How To Choose Snowshoes

17 December 2016

Easy to learn, inexpensive (compared to other winter sports), calorie scorching and a very low risk of injury—snowshoeing is a great winter sport, especially if you like running.

Check out this rundown of important things to know before you buy.


[source: nps.gov]

Living or frequently recreating in a place like the Sleeping Bear Dunes means that eventually you will come around to owning certain pieces of outdoor gear. Stuff like fishing poles and hiking boots for summertime. And for winter a pair of snowshoes.

As the old saying goes, if you can walk you can snowshoe. Strap on a pair, take a dozen steps through some soft powder, and you’re instantly transformed into a master. No lesson required. Walk, hike or run—one of the fastest growing subcategories of this growing sport—and you’re burning calories like crazy; some reports say over 600 per hour.

Narrowing Your Options

[source: tubbssnowshoes.com]

The right pair of snowshoes for you depends on a couple keys factors: how much you weigh; the type of terrain and snow you’ll be using them in; and if you’re looking to hit the trail for a leisurely hike or an all-out run.

For most hiking in the Sleeping Bear Dunes, the best all-round choice for snowshoes is the rolling/flat terrain models found at most rental shops. What size you need depends on your weight and the density of the snow you'll normally encounter. Generally, the heavier the person or the lighter and drier the snow, the more snowshoe surface area is required.

Common design features of flat/rolling terrain models include easy-to-adjust bindings and less aggressive traction systems (meaning a toe or instep crampon or cleat that pivots and dig in as you climb). Aluminum-framed and compact, modern flat terrain snowshoes are designed for hiking on packed trails or off-trail in gently rolling country where the snow is not too deep and powdery and where tight brush and trees requires easy maneuverability.

Click here for some examples of flat terrain snowshoes.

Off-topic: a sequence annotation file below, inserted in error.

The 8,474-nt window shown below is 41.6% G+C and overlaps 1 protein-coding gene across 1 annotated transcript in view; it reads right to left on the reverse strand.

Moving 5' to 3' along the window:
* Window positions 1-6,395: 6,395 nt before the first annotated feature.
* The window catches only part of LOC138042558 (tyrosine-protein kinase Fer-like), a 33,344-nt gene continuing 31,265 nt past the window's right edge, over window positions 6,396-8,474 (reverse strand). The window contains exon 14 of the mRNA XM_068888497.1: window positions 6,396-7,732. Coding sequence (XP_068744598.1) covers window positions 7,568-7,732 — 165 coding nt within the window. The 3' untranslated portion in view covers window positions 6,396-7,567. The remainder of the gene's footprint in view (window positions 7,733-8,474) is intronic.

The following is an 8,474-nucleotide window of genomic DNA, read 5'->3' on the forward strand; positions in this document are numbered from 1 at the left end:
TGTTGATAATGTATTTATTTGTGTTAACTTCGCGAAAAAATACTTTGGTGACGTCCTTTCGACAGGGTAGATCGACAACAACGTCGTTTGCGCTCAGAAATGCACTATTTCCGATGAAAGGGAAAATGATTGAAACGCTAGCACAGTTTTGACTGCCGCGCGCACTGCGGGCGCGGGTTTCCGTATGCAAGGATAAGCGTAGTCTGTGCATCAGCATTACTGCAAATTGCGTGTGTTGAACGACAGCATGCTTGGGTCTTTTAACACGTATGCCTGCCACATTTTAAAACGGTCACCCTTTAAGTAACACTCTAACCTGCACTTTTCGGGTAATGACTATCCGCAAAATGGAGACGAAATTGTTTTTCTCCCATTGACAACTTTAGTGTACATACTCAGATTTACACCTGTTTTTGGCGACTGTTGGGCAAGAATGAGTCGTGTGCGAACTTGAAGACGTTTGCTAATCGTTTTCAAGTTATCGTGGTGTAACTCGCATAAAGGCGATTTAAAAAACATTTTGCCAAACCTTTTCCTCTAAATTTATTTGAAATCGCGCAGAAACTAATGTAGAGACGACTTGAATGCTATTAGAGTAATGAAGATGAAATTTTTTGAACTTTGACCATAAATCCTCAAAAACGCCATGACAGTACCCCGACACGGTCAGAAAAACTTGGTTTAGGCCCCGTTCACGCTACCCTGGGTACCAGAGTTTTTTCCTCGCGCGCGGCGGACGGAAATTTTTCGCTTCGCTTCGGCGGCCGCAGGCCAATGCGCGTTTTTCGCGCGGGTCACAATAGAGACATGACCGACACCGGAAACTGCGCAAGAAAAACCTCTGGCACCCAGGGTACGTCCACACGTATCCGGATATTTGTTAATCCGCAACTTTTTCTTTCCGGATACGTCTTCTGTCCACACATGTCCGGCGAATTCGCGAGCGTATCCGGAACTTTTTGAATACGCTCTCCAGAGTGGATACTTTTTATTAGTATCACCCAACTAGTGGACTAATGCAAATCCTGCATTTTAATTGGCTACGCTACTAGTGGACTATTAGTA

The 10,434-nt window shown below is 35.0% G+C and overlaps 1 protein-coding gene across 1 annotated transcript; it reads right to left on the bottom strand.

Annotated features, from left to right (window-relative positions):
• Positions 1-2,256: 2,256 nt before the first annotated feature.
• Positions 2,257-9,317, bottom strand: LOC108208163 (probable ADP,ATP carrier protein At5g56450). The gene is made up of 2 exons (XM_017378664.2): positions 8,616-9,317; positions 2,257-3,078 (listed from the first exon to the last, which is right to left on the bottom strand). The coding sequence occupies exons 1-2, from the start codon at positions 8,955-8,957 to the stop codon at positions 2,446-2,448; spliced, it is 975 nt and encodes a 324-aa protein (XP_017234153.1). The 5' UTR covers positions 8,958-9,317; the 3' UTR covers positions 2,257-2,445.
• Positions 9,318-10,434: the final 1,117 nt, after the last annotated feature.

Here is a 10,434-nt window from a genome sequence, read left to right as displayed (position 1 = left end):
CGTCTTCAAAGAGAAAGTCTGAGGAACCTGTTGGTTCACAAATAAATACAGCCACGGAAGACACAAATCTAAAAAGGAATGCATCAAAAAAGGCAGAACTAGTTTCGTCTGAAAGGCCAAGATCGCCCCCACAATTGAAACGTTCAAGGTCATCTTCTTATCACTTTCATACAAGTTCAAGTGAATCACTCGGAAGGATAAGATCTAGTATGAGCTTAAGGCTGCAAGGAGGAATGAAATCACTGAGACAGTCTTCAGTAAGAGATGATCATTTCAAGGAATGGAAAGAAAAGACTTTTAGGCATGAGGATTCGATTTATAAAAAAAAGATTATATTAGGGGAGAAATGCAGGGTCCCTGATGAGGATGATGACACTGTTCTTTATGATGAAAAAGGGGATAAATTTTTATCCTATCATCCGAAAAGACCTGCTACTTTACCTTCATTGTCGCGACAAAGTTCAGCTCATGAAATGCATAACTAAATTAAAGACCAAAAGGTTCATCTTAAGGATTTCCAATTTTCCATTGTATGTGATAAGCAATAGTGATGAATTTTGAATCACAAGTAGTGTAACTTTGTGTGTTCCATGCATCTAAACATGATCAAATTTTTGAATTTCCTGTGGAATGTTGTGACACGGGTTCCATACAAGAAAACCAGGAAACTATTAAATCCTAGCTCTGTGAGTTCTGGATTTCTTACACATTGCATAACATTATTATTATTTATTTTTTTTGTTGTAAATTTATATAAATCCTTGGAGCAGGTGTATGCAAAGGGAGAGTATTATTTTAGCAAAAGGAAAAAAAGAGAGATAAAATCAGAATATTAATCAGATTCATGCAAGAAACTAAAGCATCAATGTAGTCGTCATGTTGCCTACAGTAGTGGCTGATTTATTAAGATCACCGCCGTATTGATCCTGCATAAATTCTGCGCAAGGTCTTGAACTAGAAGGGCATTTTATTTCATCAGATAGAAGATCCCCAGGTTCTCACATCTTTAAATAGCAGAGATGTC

Cross Training/Running

[source: salomon.com]

A new frontier in the world of running, snowshoe running has grown in popularity primarily because of its fitness benefits—running on snow is tough—and the fact that it’s super low impact compared to running on pavement. Organized snowshoe races are becoming popular, too, which has prompted the snowshoe industry to come up with lighter and sleeker snowshoes designs that allow competitive and casual runners to extend their enjoyment of the sport into the winter months.

Click here for some examples of running/cross-training snowshoes.

Do You Need Poles?

In snowshoeing, poles are for balance. A lot of snowshoeing “starter packages” sold at pro shops will come with a set of poles. Poles definitely come in handy when negotiating steep hills in deep snow, but on flat ground—which is to say, most ground you will cover around Sleeping Bear—poles are just something else to carry. Consider a collapsible pair that easily stow in your pack when you don’t need them.


[source: tubbssnowshoes.com]

What About Wood?

Those classic wooden snowshoes your grandfather used to wear are wonderfully retro and aesthetically pleasing. But finding a functional advantage over modern plastic/aluminum composites is really a hard thing to do. Wood shoes are heavier and require regular maintenance. The bindings on most—made from either neoprene or leather—are harder to fit, prone to breakage and simply wearing out. Modern snowshoes, on the other hand, are virtually indestructible.

Try Before You Buy

Cost for a basic pair of rolling/flat terrain snowshoes is anywhere from $89 to $150. Running/cross-training shoes run in the neighborhood of $150 to $250. That’s no small chunk of change until you consider that one pair of snowshoes is probably all you’ll ever need to buy. To find the ones best for you, take the time to rent a pair this winter at area shops like Crystal River Outfitters. There is also a free option in the ranger-led snowshoes hikes that happen every winter at the Sleeping Bear Dunes. Click here for more information. Lakeshore snowshoe hikes are free and are offered every Saturday during winter beginning the first weekend of January.